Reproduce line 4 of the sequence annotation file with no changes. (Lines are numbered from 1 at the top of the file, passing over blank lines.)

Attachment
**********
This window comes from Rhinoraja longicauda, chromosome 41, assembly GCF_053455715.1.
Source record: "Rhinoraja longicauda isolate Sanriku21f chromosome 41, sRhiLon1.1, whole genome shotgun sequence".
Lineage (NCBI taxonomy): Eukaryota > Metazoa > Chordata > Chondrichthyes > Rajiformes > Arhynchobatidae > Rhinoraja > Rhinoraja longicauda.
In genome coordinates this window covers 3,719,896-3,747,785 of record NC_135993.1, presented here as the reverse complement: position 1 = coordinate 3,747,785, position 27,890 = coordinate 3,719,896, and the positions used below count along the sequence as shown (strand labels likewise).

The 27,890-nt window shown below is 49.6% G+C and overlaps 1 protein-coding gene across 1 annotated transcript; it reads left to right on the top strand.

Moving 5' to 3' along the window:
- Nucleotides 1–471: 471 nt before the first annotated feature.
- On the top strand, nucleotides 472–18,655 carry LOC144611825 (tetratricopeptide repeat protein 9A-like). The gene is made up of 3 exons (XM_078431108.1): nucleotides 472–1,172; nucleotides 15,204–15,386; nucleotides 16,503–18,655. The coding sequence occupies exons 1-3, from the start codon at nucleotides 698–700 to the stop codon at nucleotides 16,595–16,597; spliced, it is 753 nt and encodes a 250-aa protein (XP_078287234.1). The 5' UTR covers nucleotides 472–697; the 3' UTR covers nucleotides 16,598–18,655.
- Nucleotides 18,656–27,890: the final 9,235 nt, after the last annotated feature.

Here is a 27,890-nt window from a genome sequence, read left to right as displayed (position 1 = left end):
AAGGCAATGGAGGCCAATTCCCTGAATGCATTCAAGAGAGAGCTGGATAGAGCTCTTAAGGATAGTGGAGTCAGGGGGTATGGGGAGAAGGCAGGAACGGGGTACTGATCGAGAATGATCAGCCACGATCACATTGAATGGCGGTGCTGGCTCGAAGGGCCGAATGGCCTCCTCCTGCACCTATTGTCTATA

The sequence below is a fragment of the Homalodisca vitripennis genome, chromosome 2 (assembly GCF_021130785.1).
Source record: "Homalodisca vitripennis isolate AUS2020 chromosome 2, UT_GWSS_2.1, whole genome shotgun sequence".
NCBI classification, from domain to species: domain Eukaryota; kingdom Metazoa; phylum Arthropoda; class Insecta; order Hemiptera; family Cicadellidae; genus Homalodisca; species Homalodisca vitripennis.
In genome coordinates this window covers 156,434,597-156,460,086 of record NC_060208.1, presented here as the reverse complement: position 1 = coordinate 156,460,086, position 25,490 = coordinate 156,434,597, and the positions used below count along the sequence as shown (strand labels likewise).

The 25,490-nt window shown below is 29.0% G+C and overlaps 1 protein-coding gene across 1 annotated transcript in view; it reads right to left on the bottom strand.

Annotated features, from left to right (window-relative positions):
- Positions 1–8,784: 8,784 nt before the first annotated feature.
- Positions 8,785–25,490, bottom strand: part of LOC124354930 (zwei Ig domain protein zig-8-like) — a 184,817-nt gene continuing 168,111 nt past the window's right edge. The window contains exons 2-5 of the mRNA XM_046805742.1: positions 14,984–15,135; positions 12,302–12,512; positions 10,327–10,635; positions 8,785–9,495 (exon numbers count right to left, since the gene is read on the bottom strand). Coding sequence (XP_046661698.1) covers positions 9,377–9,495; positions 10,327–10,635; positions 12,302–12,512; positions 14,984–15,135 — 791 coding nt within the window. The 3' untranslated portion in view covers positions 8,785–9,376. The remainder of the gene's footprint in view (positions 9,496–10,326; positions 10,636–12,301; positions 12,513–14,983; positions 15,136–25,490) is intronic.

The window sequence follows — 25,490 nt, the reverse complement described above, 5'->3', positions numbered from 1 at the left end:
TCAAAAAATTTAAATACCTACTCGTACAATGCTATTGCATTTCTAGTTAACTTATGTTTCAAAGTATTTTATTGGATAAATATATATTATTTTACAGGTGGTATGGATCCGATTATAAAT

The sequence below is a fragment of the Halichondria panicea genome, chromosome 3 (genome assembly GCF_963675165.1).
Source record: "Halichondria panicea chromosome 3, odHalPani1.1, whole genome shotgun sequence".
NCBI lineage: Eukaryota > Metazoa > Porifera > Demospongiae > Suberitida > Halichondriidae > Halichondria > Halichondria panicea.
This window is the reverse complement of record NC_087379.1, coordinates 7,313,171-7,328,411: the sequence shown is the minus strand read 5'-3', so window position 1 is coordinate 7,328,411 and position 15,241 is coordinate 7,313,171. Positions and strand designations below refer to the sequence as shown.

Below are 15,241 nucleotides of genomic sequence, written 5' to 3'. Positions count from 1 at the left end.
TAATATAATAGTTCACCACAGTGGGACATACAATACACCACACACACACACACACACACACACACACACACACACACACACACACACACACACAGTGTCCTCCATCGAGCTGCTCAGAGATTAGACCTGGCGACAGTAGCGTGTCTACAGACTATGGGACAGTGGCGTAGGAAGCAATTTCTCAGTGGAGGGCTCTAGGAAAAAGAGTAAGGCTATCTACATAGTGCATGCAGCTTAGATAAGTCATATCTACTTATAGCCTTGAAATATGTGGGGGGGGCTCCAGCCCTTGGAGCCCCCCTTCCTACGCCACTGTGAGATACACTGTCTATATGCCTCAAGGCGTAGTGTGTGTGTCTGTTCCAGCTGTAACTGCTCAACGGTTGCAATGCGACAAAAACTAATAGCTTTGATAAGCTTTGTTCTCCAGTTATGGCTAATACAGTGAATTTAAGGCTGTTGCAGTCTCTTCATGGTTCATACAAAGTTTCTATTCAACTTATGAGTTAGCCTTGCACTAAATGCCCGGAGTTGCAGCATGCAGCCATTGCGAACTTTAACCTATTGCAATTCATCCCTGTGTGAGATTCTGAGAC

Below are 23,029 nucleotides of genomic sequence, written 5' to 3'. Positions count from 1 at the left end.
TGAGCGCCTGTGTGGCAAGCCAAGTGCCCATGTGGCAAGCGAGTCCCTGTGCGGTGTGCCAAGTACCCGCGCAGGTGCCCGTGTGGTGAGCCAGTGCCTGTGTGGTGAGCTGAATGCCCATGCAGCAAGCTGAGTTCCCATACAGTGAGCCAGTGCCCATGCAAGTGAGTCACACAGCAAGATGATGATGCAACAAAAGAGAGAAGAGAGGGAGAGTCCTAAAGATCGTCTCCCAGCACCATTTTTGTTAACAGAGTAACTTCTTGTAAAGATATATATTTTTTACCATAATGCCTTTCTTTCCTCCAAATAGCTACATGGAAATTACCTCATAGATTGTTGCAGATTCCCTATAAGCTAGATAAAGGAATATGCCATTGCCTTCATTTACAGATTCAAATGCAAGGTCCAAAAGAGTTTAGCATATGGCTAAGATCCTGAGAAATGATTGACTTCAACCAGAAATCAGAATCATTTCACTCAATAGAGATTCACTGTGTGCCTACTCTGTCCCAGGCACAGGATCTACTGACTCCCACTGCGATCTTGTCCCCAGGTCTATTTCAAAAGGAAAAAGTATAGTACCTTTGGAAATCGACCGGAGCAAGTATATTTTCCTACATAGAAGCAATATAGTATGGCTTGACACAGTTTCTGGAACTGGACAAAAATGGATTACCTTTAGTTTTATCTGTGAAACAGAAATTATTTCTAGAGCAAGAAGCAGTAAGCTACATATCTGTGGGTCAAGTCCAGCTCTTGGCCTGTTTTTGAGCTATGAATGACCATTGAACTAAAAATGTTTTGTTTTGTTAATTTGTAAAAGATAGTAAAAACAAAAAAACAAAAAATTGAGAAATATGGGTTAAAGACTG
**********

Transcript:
In genome coordinates this window covers 3,719,896-3,747,785 of record NC_135993.1, presented here as the reverse complement: position 1 = coordinate 3,747,785, position 27,890 = coordinate 3,719,896, and the positions used below count along the sequence as shown (strand labels likewise).